Morale among Dallas police officers has been poor during the six-year tenure of Chief David Brown, but officers have changed their tune on Brown’s leadership after a gunman killed four of his cops, reports the Dallas Morning News. “If I sent out a morale survey tomorrow, it would be completely flipped,” said Police Association president Ron Pinkston. “It would have 95 percent in strong support of Chief Brown.” Resentment of Brown’s management, which caused officer associations to publicly call for the chief’s ouster twice in less than a year, still lingers on the back burner among the rank and file.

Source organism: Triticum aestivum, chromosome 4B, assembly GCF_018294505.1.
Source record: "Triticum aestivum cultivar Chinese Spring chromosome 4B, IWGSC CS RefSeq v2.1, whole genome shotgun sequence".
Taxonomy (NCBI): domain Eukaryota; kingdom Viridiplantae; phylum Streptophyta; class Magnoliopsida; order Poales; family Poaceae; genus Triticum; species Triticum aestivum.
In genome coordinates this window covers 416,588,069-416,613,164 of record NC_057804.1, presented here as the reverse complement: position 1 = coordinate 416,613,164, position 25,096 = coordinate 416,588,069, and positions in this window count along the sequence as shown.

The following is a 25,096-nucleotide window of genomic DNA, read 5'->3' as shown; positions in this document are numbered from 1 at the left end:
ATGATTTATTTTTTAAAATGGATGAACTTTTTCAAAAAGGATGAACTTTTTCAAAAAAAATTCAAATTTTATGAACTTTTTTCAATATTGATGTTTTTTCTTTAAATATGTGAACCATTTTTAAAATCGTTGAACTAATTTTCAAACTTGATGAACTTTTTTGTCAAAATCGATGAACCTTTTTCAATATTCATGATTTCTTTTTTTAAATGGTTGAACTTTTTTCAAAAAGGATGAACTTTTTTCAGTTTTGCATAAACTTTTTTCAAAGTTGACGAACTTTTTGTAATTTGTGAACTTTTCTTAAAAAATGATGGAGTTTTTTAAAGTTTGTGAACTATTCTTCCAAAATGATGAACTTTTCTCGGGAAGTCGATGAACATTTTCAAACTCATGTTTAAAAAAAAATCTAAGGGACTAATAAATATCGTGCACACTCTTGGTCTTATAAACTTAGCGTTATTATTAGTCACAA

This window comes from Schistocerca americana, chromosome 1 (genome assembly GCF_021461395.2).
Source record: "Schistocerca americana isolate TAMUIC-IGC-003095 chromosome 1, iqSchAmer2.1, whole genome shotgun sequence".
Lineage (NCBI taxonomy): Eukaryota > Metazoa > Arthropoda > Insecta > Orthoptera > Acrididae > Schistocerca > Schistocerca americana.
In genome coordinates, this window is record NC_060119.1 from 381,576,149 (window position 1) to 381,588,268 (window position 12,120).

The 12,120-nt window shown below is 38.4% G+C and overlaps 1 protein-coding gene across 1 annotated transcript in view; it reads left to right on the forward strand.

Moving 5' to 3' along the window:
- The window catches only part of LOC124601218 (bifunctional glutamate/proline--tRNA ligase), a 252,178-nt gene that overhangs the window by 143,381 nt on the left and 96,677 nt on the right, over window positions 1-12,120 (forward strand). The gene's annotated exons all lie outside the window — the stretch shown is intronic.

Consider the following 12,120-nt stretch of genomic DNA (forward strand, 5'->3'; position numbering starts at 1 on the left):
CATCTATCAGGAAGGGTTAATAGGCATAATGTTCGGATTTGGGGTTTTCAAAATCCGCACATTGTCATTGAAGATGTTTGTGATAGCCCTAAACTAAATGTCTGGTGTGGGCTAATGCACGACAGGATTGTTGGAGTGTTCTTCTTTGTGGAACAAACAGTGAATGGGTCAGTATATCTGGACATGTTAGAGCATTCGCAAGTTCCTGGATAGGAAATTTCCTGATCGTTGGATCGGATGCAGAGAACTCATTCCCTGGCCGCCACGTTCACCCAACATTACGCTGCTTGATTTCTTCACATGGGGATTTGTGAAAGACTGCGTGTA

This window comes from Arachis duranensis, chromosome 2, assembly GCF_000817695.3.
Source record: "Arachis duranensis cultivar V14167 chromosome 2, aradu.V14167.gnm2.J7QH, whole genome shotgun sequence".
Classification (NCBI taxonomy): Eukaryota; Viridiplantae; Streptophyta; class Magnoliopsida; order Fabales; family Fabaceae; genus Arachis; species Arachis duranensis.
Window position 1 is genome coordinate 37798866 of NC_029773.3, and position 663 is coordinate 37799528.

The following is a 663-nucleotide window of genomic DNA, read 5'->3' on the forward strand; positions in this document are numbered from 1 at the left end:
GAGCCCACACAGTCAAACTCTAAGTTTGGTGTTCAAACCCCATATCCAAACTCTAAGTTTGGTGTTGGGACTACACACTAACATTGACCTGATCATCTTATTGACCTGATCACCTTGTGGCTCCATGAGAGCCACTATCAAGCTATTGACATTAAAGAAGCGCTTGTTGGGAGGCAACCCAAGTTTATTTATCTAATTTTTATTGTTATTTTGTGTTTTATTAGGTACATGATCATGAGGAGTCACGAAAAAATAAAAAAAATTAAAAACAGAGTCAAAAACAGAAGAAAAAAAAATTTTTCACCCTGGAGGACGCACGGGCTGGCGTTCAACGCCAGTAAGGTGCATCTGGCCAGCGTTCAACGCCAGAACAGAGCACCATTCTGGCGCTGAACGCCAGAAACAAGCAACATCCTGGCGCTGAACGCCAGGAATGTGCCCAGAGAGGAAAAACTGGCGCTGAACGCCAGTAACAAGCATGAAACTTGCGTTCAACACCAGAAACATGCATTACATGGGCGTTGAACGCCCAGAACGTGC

Officers were weary of Brown’s constantly shifting their schedules and assignments and the department’s ever-changing strategies to combat a rising violent crime rate. They believed the chief was vindictive and dictatorial, and that he played favorites. They held a grudge after he fired an officer, who was later reinstated, over a fight with a panhandler. Many have been leaving for better pay in other North Texas cities. Now, association vice president Frederick Frazier, once one of the chief’s harshest critics , said Brown’s handling of the ambush aftermath “will be his legacy.” Another veteran officer said he wasn’t a fan of Brown’s previously but has come around. “It’s good to see the cop in Brown that was always there come out,” he said. “We needed a leader.”